Inaugural supporters aren’t all high rollers; many on the list didn’t even know they contributed to the inauguration. The first 10 people The Washington Post randomly called from the Presidential Inaugural Committee’s list of donors — 993 at week’s end — said they had no idea they’d made a donation. Some, like Eula Eikerenkoetter, the widow of Rev. Ike, a New York-based TV evangelist who died in 2009, just bought $60 tickets to the Inaugural Ball at the Washington Convention Center, and that got her on the list. The ball she had tickets to four years ago was canceled, so this is her chance to get on the dance floor and see the president and first lady.

And some, like retired D.C. government planner Jill Diskan, simply bought a few items from the committee’s online store.

“I have friends coming in from out of town for the inaugural, and I wanted to give them goodie bags,” she said. “Buttons and cocktail glasses and T-shirts.” Her friends will go see the parade Monday, and they had tickets to hear Supreme Court Justice Sonia Sotomayor speak at Lisner Auditorium. They didn’t arrive on any private jets, and they won’t be making any six- or seven-figure donations.

But for an event with a fundraising goal of $50 million — officials said last week they were about $8 million behind the mark — you can’t sell enough T-shirts to reach the target. That’s where the special donors come in: The official list of contributors includes several dozen who have attended White House dinners or parties, and they get all manner of incentives to pony up again.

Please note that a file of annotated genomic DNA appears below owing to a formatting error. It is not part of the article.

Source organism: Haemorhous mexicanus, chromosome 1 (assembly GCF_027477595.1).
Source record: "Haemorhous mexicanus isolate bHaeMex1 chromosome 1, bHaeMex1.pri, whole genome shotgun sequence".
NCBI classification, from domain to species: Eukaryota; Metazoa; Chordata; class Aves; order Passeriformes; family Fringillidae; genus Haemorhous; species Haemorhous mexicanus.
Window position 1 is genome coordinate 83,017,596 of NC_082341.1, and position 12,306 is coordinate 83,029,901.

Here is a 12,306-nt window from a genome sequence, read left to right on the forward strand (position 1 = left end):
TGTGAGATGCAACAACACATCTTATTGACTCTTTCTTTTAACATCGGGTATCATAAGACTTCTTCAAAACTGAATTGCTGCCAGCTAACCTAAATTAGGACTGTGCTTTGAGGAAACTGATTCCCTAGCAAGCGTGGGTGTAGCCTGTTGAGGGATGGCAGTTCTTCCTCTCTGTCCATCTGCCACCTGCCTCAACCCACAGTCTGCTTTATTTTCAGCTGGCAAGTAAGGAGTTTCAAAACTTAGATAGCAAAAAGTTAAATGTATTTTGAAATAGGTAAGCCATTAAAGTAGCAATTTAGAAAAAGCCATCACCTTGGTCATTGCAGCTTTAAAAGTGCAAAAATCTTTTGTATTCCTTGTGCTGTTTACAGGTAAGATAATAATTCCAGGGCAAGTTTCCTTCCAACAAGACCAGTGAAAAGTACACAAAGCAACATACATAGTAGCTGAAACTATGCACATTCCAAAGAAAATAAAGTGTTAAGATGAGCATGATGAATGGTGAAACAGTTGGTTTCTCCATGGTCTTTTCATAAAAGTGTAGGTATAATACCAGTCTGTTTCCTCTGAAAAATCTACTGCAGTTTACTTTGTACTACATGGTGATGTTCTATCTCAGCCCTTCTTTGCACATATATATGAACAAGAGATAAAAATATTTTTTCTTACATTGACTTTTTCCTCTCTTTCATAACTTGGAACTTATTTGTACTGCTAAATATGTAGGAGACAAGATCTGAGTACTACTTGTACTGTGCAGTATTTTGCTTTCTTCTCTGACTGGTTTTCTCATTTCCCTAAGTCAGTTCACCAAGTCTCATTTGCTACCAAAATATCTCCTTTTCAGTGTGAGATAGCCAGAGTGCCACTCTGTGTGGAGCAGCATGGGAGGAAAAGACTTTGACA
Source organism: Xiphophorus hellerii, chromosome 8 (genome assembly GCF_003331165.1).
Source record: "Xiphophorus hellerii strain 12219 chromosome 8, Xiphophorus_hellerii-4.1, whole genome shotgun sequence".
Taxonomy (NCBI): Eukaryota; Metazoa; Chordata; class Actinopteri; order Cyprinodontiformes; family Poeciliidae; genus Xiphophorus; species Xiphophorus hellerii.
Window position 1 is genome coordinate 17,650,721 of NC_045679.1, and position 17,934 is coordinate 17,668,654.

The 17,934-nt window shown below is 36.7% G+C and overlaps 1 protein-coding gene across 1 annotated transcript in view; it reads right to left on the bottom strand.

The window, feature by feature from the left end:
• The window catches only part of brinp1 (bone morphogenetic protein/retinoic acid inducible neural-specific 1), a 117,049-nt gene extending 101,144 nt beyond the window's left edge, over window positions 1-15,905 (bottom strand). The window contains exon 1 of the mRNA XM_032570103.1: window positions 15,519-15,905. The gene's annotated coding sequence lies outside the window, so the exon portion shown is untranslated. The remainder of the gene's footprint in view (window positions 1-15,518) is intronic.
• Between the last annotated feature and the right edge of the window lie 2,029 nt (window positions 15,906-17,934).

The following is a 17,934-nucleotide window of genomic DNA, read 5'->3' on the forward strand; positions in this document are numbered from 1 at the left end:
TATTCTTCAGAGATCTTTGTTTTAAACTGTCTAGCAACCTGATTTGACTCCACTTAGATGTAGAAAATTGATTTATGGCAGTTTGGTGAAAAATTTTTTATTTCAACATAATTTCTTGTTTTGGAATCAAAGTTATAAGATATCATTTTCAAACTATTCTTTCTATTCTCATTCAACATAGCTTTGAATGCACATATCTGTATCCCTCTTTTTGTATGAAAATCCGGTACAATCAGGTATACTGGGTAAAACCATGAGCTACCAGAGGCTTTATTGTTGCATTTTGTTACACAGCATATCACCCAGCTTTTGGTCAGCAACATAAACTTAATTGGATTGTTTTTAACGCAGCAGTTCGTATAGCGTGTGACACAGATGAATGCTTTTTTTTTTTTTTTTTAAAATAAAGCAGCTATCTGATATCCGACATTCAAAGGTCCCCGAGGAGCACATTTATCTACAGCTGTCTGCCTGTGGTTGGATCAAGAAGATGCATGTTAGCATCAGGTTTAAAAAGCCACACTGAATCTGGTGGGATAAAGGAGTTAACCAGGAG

They could choose from a menu of packages such as the Washington Premium Partner, which for $250,000 per individual ($1 million for institutions) provides tickets to a private reception with a very important official, bleacher seats for the parade and entree to assorted other parties.

But even at that heady price, they don’t get the most coveted perk of the weekend. No, to get a seat at the swearing-in — none of this plebian standing room, please — you need a top-shelf connection in the White House or Congress.

“No one has seated tickets, and people are freaking out,” said a longtime Democratic fundraiser who has been fielding panicked calls seeking that ultimate symbol of access. “These are celebrity types, and they do not stand. But only the highest donors get seats.”

Whether they penetrate that innermost circle or not, top donors will have plenty of chances to see and be seen. These are generally not the people who will end up at Amsterdam Falafel at 3:20 a.m., hungry for a third wind. They are not the partyers who will slip into the Yoga Ball or the Punk-Rock Counter Inauguration Ball and Festival of Resistance at the Warehouse Theater, both on Sunday night.

But this crowd will brave the midnight chill to queue up outside the Hamilton in downtown Washington for Chicago Mayor Rahm Emanuel’s invitation-only “Midnight Underground” party, featuring Keb’ Mo’ and Buddy Guy. The event sold ticket packages for up to $100,000 each and was underwritten in part with tens of thousands in contributions from the former White House chief of staff’s friends and supporters, according to a person familiar with the party’s organization.

Fundraisers like Rosen horse-trade tickets and invitations to get their younger clients — often the children of donors — into the rooms where the music celebrities will be. “My job is to facilitate that,” to get his donors to the experiences they crave. “So I’ll fund one event and the person running that event will help me get tickets for other events so my people can have a full program,” he said.